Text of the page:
The Development of the Online Player Type Scale: Construct Validity and Reliability Testing

The Development of the Online Player Type Scale: Construct Validity and Reliability Testing

Nazire Burçin Hamutoğlu (Kırşehir Ahi Evran University, Kırşehir, Turkey), Murat Topal (Sakarya University, Sakarya, Turkey), Yavuz Samur (Bahçeşehir University, Istanbul, Turkey), Deniz Mertkan Gezgin (Trakya University, Edirne, Turkey) and Mark D. Griffiths (International Gaming Research Unit, Psychology Division, Nottingham Trent University, Nottingham, UK)
Copyright: © 2020 |Pages: 17
DOI: 10.4018/IJCBPL.2020010102

Abstract

The present study outlines the development of the Online Player Type Scale (OPTS) utilizing a motivational taxonomy developed. This taxonomy was comprehensively reviewed to create scale items, and the conceptual framework of the scale was defined. The study group was comprised of 1,479 students attending grades 5 to 8 of a private school. A purposive sampling method was used to recruit the study group, and playing any videogame frequently was the criterion to be included in the sample. The construct validity and reliability testing showed the OPTS comprised four factors: achievement-oriented (ACH), socialization-oriented (SOC), exploration-oriented (EXP), and competition-oriented (COMP). The Cronbach alpha internal consistency coefficients and composite reliability coefficients were 0.89 and 0.99 for KIL, 0.83 and 0.98 for EXP, 0.83 and 0.98 for SOC, and 0.94 and 0.99 for ACH. It is concluded that the Online Player Type Scale is a valid and reliable instrument for assessing gaming motivation.
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Introduction

Videogames are played by millions of individuals all over the world and are types of entertainment digital media which have rules that are independent from the real world (Garris, Ahlers, & Driskell, 2002). With advancements in digital technology, videogames are now more realistic in sound, graphics, and storytelling, and have become increasingly better in simulating reality. Videogames can now be distributed and played online via personal computers, mobile devices (such as tablets and smartphones), and dedicated game consoles. One of the most well-known examples of this is the evolution of multi-user dungeon (MUD) games to massively multiplayer online (MMO) games. Although they are similar in gameplay, the main difference between these types of games are that MMOs can support more online players with better graphical interfaces and virtual worlds (Encyclopedia of Science Fiction, 2018).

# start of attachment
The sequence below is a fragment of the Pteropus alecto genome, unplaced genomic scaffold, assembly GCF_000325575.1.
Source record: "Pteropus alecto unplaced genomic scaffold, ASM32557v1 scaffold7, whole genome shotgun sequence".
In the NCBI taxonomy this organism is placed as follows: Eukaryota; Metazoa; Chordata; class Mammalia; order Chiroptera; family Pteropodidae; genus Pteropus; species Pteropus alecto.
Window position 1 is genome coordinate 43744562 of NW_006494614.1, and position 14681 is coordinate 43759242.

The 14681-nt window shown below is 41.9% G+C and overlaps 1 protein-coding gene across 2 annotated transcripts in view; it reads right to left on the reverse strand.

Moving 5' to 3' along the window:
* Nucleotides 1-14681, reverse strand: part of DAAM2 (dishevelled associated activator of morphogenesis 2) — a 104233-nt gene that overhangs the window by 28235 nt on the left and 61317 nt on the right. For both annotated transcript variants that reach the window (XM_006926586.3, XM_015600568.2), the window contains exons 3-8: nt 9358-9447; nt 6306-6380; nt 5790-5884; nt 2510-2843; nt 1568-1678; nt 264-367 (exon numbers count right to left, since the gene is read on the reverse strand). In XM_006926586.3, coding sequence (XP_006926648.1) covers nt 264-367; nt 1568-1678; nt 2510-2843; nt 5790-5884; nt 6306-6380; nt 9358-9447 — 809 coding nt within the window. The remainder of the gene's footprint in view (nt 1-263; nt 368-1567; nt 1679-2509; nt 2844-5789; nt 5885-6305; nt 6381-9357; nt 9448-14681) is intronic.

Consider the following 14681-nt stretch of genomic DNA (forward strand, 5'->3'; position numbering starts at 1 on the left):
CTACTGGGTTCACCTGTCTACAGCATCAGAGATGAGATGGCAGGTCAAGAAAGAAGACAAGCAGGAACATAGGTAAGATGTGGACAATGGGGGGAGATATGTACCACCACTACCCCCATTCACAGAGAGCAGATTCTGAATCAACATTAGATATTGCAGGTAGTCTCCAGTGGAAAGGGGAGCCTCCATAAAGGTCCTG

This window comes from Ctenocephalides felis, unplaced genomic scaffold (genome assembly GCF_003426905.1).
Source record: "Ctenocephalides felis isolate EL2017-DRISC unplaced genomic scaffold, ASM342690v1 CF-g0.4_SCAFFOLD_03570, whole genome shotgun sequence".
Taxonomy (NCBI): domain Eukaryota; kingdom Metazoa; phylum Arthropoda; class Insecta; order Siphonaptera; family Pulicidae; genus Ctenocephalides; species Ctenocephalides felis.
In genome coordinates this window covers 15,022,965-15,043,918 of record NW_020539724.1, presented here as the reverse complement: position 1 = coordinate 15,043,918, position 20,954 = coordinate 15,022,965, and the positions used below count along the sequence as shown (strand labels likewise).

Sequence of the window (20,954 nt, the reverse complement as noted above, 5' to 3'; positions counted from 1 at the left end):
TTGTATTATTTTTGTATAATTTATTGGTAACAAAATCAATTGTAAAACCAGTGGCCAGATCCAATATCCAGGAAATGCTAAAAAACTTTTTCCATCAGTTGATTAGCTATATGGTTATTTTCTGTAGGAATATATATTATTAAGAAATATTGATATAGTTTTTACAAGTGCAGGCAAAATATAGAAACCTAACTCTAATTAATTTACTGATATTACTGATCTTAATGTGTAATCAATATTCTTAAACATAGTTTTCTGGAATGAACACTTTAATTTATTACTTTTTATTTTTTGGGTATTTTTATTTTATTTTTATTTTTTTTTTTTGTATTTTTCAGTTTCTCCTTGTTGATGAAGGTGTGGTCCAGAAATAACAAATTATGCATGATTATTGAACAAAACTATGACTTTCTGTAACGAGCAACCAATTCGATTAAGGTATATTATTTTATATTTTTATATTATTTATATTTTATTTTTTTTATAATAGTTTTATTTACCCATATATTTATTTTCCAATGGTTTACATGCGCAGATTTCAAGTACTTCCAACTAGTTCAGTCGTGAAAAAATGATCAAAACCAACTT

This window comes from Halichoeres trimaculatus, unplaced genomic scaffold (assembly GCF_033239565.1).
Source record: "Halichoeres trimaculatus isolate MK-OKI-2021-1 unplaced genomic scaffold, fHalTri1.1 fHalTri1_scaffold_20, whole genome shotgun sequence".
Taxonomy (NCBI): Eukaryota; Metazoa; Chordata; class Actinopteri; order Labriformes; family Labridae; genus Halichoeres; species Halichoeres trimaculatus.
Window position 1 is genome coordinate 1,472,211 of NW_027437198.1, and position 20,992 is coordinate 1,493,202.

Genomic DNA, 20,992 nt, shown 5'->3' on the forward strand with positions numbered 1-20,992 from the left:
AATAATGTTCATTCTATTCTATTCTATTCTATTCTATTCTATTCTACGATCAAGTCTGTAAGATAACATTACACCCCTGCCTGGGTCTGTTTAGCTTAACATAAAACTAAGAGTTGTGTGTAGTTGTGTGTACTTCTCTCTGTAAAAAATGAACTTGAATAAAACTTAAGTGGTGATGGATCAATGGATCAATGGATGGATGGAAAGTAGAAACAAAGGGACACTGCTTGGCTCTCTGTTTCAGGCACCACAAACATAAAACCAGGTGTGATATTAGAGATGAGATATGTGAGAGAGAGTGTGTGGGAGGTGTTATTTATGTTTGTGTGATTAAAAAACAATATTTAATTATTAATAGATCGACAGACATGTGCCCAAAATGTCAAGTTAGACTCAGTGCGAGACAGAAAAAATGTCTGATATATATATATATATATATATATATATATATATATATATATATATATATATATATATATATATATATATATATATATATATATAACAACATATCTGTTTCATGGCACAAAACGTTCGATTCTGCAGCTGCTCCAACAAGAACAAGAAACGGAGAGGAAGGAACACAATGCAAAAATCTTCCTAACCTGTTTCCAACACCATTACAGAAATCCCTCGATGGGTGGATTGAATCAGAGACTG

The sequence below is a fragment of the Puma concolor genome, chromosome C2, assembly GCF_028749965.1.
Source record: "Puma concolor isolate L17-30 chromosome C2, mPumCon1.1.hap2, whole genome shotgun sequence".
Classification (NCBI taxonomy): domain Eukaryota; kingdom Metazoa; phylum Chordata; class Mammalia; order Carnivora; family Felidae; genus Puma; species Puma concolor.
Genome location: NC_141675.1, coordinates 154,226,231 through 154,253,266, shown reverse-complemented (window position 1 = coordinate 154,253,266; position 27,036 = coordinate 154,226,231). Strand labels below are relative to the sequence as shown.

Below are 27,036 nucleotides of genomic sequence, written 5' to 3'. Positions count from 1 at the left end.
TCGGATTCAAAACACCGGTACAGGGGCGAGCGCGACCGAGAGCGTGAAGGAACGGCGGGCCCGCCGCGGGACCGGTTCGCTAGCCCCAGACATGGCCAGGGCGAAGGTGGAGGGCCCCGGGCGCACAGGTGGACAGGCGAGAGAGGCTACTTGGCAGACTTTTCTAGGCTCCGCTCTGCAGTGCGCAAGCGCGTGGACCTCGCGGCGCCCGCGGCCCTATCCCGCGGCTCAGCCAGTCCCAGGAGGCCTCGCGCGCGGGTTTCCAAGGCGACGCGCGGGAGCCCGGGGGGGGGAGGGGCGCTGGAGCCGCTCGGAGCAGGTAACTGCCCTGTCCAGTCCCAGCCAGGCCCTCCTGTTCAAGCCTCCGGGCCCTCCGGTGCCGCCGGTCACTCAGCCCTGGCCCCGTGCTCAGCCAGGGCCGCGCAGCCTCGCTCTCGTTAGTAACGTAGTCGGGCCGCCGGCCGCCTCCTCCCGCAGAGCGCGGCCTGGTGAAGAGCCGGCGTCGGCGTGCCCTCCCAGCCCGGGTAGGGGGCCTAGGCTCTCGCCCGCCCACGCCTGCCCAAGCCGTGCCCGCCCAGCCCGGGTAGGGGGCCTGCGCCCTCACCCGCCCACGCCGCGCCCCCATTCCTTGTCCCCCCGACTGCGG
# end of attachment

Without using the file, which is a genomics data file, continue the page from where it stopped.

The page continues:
MMOs are games in which millions of players can assume one of several roles offered by the game simultaneously in virtual worlds. They are games played within a digital environment comprising 2D or 3D virtual worlds where gamers play with others via their avatar (Steinkuehler and Williams, 2006; Yee, 2006b). There are also predefined boundaries and rules within MMOs (Williams, Ducheneaut et al., 2006). MMO games can be complex games that can require thousands of different decisions and making smart choices about character development (Nardi, Ly, & Harris, 2007). A typical MMO player can walk around a virtual world, go hunting, collect plants and mines, go fishing, carry out tasks, fight, beat their competitors, have a job, and/or increase their level to become stronger in the game either alone or with other players (Steinkuehler & Duncan, 2008). Furthermore, players can join several social groups with short-term objectives to more longstanding groups which can extend to real world and where continuous relationships be established (Cole & Griffiths, 2007; Williams, Ducheneaut et al., 2006). MMOs possess multiple types of motivations and actions that can be present in real life but may be realized more easily via gaming in virtual environments.

One of the most important components in gaming behavior is players’ motivations and their corresponding actions (Ghuman & Griffiths, 2012). Studies have shown that various types of action and motivations within games are important variables in predicting individuals’ levels of having fun while playing games (Bartle, 1996; Lazarro, 2004). Lazarro (2004) claimed there were four motivation types that unlock emotions. These are (i) hard fun (i.e., players having to overcome difficult obstacles to progress in the game in pursuit of winning), easy fun (i.e., players just enjoying the game even if they do not win), altered states (i.e., players engaging in the game because it makes them feel good psychologically and changes their mood for the better), and the people factor (i.e., players wanting to socially interact with others in the game).

Kim and Ross (2006) identified five different gaming motivation types, namely, fantasy, competition, entertainment, social interaction, and diversion in sport video game playing. Yee (2002) conducted research investigating gamers’ motivations for playing massively multiplayer online role-playing games (MMORPGs). His research suggested five motivation types; relationship, immersion, grief, achievement, and leadership. Another study by Yee (2006a) on gaming motivations MMORPGs reduced the number of main gaming motivation types for MMORPG players to three; social motivation, achievement motivation, and immersion. Achievement motivation included mechanics, advancement and competition. Social motivation included teamwork, relationships, and socializing. Immersion included escapism, customization, discovery and role-playing.

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